JuliaM has a fine piece on Jacqui Smith's use of day-release prisoners to paint her house - or, as the Mail inevitably has it, her £450,000 house - in exchange for a donation and some plants.
It's an interesting little coda to the expenses scandal - from which, come to think about it, Smith didn't exactly emerge smelling of roses - and the reasons for which senior politicians helped themelves to public funds.
I suspect there is a particular form of hubris here - become a political animal and eventually you can no longer distinguish your public and private personae. Thus our MPs trotted merrily off to buy top-of-the-range furnishings at our expense, believing it was part of their inalienable right to life, Liberty prints and the pursuit of valances.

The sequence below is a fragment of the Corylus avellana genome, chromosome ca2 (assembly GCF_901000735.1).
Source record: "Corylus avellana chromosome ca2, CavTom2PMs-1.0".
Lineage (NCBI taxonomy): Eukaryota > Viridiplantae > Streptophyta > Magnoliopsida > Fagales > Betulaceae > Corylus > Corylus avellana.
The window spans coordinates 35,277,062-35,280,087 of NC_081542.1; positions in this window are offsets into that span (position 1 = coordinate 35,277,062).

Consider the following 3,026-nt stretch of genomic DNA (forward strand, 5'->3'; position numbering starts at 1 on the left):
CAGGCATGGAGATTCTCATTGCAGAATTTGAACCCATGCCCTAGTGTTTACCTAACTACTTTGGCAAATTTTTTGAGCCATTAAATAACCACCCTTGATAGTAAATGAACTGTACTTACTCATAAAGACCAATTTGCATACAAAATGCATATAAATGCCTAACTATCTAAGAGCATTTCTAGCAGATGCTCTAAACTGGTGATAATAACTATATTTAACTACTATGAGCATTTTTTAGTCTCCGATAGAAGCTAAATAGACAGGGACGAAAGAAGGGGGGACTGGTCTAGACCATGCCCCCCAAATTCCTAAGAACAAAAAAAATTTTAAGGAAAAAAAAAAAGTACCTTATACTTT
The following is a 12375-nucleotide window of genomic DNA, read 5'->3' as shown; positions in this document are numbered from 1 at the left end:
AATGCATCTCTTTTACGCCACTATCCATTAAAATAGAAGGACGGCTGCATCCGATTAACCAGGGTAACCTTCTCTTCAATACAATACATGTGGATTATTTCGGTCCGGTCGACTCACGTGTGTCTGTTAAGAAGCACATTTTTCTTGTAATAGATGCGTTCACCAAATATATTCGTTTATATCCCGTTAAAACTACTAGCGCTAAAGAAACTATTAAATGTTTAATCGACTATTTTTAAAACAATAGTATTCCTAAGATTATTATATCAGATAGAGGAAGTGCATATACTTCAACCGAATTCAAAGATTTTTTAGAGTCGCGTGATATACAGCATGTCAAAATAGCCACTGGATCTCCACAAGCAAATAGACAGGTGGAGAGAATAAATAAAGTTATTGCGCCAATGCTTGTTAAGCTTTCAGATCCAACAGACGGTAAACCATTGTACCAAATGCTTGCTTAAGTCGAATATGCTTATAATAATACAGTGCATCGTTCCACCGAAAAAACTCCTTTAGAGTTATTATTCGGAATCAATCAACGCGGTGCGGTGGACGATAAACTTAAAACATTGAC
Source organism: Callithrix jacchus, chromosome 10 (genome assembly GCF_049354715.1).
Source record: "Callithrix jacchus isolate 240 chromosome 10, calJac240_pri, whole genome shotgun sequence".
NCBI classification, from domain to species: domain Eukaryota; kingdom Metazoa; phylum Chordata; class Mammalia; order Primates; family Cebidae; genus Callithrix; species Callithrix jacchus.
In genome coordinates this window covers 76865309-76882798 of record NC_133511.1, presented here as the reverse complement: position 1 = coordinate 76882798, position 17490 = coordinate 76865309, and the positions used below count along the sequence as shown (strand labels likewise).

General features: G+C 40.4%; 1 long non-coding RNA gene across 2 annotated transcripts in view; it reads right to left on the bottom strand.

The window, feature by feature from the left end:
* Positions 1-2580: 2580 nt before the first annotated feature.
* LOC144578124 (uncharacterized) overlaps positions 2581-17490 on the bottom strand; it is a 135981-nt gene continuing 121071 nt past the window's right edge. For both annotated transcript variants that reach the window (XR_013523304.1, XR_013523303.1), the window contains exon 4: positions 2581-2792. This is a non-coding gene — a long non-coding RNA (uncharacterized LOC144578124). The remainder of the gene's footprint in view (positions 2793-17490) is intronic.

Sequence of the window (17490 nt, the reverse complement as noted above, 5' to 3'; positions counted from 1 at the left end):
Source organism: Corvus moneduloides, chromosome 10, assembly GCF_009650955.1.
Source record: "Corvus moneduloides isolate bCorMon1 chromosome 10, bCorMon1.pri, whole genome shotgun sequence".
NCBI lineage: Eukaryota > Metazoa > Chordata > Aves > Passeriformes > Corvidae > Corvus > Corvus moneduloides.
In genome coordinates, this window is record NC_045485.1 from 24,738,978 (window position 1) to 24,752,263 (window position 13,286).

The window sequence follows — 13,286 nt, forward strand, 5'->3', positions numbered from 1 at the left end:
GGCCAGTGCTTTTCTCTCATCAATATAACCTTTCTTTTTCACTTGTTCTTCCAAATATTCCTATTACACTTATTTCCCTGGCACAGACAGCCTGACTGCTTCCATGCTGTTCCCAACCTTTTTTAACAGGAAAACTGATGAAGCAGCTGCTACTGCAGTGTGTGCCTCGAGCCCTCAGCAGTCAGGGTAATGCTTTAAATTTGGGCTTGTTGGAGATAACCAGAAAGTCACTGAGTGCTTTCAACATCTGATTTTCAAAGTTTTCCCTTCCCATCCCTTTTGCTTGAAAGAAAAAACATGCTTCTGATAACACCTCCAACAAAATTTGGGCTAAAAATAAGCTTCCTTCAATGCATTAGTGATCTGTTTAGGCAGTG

Perhaps it's seeing the grace-and-favour accommodation given to those in high office - look at the Bercows, after all - but the expenses affair served to illustrate the way many MPs felt entitled to have their homes improved at public expense without performing the public functions that explain our funding of Chequers and its ilk.
Leaving aside the interesting image of the Obamas or the Portugese Ambassador popping round for an evening chez Smith and Timney - probably best not to ask what's on the television - this story somehow sums up the arrogance that confuses the office with the person doing it.
Judging by Jacqui Smith's choice of painters and decorators, it's a hard habit to break.
The BBC, education and poisoned air
1 hour ago